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The Picture Of Dorian Gray Analysis

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The Picture Of Dorian Gray Analysis
In The Picture of Dorian Gray, Oscar Wilde constructs a tale in which Dorian Gray’s desire to stay young forever becomes a Faustian pact. His journey begins when Basil insists on painting him even though Dorian resists this. It is possible he protests too much, but it is also possible he feels a bit embarrassed as well as flattered with the attention. One might consider this the gate into the garden (of Eden) where Sir Henry plays the part of the devil tempting Dorian to take youth and beauty serious when he says:
[b]eauty is a form of genius—is higher, indeed, than genius, as it needs no explanation. […] You smile? Ah! when you have lost it you won’t smile…. People say sometimes that beauty is only superficial. […] to me, beauty is the wonder
…show more content…
Having planted this seed, Sir Henry (more than a little enamored of Dorian’s beauty) imagines Dorian might embody a new hedonism, though I imagine it is a Dionysian hedonism that revels in youth and heightened senses. In describing his own regrets in losing his youth, Sir Henry effectively creates in Dorian a desire to remain …show more content…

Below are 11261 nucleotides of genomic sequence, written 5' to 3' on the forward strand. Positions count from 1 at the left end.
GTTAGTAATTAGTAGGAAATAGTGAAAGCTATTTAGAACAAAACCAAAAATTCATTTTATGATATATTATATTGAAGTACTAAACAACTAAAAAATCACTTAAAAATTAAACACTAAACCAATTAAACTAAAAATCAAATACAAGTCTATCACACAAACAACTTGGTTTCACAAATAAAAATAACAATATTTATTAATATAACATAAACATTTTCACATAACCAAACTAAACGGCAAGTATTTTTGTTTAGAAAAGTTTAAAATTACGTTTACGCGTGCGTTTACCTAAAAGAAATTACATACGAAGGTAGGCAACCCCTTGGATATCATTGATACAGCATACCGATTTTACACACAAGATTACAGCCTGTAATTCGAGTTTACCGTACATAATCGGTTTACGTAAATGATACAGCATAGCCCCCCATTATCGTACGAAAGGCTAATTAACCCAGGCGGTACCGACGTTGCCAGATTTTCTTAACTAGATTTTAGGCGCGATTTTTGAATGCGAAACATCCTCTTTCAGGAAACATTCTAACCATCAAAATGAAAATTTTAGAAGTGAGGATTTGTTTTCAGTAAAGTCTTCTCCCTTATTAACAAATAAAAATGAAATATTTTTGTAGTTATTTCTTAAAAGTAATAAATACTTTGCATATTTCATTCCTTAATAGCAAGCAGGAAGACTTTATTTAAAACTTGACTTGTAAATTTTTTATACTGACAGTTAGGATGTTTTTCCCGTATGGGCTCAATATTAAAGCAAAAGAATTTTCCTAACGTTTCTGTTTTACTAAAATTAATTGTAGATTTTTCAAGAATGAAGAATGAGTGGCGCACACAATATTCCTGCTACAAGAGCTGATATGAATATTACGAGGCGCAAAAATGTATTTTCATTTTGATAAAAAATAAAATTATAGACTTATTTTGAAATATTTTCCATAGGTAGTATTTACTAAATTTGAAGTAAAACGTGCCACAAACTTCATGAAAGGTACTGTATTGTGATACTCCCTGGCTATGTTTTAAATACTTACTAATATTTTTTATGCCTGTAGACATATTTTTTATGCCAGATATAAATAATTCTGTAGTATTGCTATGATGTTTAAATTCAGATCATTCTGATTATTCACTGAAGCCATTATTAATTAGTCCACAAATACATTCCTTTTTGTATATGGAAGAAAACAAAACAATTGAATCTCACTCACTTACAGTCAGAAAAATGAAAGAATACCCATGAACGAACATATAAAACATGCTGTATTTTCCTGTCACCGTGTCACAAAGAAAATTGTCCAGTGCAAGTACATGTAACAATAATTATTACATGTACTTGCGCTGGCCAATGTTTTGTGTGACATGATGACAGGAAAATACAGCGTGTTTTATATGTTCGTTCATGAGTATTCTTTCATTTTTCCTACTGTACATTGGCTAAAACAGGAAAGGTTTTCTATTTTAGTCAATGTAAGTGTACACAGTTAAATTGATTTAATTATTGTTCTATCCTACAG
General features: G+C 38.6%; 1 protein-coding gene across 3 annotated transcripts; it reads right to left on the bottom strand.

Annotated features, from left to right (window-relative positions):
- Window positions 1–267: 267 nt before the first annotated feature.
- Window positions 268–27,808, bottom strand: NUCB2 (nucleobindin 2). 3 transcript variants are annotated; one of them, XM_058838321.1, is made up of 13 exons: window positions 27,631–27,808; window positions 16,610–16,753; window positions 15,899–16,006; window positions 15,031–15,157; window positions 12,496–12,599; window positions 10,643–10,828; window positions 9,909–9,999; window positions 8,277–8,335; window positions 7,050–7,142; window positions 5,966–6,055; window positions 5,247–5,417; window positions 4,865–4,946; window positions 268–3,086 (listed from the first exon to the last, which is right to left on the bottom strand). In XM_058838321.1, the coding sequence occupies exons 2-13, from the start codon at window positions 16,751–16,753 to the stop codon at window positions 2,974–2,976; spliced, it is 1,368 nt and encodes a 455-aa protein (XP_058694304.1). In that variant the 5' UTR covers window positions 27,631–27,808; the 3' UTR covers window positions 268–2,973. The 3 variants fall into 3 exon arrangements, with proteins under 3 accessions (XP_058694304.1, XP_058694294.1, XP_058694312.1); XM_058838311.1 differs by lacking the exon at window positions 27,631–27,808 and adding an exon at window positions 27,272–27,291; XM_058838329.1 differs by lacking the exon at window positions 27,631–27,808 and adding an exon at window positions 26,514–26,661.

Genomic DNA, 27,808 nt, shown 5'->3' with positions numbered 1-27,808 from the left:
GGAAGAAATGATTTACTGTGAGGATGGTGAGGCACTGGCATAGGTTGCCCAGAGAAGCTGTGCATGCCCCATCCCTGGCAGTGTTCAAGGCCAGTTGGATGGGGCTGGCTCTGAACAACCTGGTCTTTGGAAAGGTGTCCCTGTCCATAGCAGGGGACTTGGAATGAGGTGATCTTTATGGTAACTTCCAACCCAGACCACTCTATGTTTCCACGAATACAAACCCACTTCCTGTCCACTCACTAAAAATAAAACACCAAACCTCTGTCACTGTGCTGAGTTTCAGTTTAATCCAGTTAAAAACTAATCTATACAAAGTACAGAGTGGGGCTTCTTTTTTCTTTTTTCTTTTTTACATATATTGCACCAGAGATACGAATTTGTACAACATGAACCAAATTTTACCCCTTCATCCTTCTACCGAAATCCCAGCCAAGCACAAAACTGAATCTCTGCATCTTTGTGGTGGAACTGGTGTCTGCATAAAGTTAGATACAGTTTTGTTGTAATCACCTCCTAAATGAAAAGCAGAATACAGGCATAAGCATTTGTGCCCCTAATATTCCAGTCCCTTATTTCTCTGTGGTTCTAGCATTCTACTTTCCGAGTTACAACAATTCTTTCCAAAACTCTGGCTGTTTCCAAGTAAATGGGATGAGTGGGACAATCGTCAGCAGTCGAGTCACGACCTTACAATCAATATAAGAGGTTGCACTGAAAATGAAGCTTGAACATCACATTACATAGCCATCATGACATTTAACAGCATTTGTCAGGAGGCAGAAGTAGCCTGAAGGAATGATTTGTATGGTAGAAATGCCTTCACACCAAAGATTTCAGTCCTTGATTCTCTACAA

Basil worships the painting and the man, admitting that he had once told Sir Henry that “[Dorian is] made to be worshipped” (142). The idolatry Basil feels saves him; the success he has in observing the moral duality embedded in Dorian (and humanity) destroys him. Before killing Basil as the two review the corrupted painting, Dorian reveals that “[e]ach one of us has Heaven and Hell in him” (192). Unlike Dr. Jekyll who represses his animalistic compulsions, Dorian is aware of the decisions he makes and the terrible consequences on his soul. He also makes a conscious decision to succumb to his base instincts, acting with an agency that is shocking and thrilling. In a way, Dorian acts as a form of catharsis for the reader, allowing each individual to live this wanton existence experiencing a guilty thrill in the process. The reader, too, feels the release of these pressures when Dorian effectively destroys himself when he destroys the painting. After he had destroyed what was gentle and benevolent in himself, the only thing left was to destroy the

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